Largest Data Leak in Norway: data on 4 million Norwegians sent to media | InfoWatch

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Largest Data Leak in Norway: data on 4 million Norwegians sent to media

OSLO - Norway's national tax office mistakenly sent confidential information about nearly 85% of Norwegian adults to nine major media groups, an error the government described as "extremely serious."

Tax authorities said they had sent CD-ROMs filled with the 2006 tax returns of nearly four million people living in Norway, a country of just 4.6 million inhabitants, to the editorial staff at national newspapers, radios and television stations.
While tax statements are open to public scrutiny in the Scandinavian country, the so-called personal number (like a social security number) inscribed on each form is highly confidential. The number can for instance be used to change a person's home address, reroute their mail and purchase products on their account.
The tax authorities, who have requested that the CD-ROMs be returned, stressed that the documents could only be opened by using a secret code, which it insisted limited the possibility that the personal numbers would be widely distributed.
In Norway tax returns have been publicly available since 1863, but only accessible online since 2002. Details include name, age, income and address, and can be matched with searchable online directories such as the phone book to obtain home, work and mobile numbers along with professional details for a full portrait of an individual.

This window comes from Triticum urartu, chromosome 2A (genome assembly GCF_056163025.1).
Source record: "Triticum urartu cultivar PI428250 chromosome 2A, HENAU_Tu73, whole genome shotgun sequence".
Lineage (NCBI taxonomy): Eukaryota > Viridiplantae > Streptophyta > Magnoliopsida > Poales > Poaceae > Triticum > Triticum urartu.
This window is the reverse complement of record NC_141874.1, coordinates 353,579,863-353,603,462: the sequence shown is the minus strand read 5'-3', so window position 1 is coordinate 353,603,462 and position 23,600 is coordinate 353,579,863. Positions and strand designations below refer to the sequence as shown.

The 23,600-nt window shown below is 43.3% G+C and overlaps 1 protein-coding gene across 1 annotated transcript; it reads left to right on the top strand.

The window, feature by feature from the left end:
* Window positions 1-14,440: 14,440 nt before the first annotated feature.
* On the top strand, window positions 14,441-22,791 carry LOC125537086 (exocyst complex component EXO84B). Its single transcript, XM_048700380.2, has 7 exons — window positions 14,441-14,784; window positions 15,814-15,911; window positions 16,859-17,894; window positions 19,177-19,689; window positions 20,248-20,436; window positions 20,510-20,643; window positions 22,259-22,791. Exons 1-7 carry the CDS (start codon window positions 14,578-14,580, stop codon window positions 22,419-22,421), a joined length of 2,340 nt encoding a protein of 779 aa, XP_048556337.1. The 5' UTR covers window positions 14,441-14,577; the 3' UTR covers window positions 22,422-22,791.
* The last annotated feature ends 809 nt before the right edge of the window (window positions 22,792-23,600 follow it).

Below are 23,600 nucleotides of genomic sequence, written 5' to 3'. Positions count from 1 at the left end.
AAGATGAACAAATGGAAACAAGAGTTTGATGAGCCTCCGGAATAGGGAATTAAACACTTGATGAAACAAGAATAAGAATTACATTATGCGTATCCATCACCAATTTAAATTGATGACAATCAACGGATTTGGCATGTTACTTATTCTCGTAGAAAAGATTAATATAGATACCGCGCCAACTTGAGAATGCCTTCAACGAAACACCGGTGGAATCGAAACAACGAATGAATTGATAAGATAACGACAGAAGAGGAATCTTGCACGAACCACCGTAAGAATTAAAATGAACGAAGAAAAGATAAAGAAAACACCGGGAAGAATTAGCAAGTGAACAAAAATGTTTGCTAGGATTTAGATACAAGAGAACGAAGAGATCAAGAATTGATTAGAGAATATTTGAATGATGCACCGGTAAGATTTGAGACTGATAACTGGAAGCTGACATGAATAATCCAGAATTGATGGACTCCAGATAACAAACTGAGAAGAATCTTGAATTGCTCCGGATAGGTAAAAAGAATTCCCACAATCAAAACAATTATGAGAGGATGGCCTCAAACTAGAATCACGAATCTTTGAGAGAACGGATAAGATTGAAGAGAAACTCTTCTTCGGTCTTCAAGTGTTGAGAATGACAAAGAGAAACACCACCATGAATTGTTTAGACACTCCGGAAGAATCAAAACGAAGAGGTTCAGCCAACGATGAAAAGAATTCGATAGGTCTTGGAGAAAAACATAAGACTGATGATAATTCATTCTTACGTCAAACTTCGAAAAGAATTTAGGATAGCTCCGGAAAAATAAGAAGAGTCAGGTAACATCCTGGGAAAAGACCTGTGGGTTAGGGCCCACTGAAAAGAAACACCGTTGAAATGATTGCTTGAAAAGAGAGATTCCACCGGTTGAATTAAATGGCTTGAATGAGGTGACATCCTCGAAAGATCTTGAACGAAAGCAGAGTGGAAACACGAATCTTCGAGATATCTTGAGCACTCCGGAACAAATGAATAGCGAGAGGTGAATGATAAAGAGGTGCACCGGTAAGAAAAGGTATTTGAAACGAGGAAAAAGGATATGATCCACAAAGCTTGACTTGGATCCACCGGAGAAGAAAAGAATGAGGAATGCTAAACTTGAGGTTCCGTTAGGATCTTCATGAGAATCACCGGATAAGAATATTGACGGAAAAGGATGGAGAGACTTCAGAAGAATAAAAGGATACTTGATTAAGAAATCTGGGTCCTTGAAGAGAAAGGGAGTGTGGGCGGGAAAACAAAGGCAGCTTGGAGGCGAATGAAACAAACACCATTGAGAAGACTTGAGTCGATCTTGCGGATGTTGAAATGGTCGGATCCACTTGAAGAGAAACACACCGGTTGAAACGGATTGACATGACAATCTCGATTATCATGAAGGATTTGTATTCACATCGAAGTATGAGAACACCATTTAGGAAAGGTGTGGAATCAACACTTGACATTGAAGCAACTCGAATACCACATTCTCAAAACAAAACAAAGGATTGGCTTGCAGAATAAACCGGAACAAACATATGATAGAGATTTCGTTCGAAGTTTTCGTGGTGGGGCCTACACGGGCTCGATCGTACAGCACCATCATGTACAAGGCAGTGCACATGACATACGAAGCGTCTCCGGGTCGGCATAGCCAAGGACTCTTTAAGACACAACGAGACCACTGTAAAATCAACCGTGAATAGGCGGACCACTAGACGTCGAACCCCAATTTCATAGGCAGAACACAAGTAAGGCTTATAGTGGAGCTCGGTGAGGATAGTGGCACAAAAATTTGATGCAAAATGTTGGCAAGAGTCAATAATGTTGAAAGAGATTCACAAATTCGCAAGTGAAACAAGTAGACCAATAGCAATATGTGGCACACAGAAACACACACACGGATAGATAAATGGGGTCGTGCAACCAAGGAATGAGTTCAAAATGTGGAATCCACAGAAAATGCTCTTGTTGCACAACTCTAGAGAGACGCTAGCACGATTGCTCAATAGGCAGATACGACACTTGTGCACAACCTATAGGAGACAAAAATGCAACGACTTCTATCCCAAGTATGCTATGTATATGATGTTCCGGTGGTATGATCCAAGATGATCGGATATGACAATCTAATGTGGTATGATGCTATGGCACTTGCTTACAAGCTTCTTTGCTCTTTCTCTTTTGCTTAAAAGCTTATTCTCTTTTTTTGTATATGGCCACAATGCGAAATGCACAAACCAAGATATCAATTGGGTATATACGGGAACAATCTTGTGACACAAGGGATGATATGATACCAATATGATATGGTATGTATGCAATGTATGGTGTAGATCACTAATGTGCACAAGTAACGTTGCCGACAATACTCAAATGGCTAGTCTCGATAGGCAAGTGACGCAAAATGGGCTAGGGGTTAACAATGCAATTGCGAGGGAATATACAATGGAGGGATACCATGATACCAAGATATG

Nikolay Fedotov, Infowatch senior analyst comments:
“Wise Wang Fu Jing once said: “There’s a secret – there’s a problem. No secret – no problem”. Probably Chinese philosopher would consider introduction of the Norwegian personal numbers (like SSN in USA) an erroneous decision. Personal number – is a confidential number, with which you can identify your personality remotely. There’s no such in Russia. We have “Please come with passport personally” instead. More messy but definitely more secure solution.
Method of the confidential SSN was invented before the network era. Now it brings more problems than solutions. Unfortunately, it would be extremely hard to swap it for anything else. In the end, however, change is inevitable.

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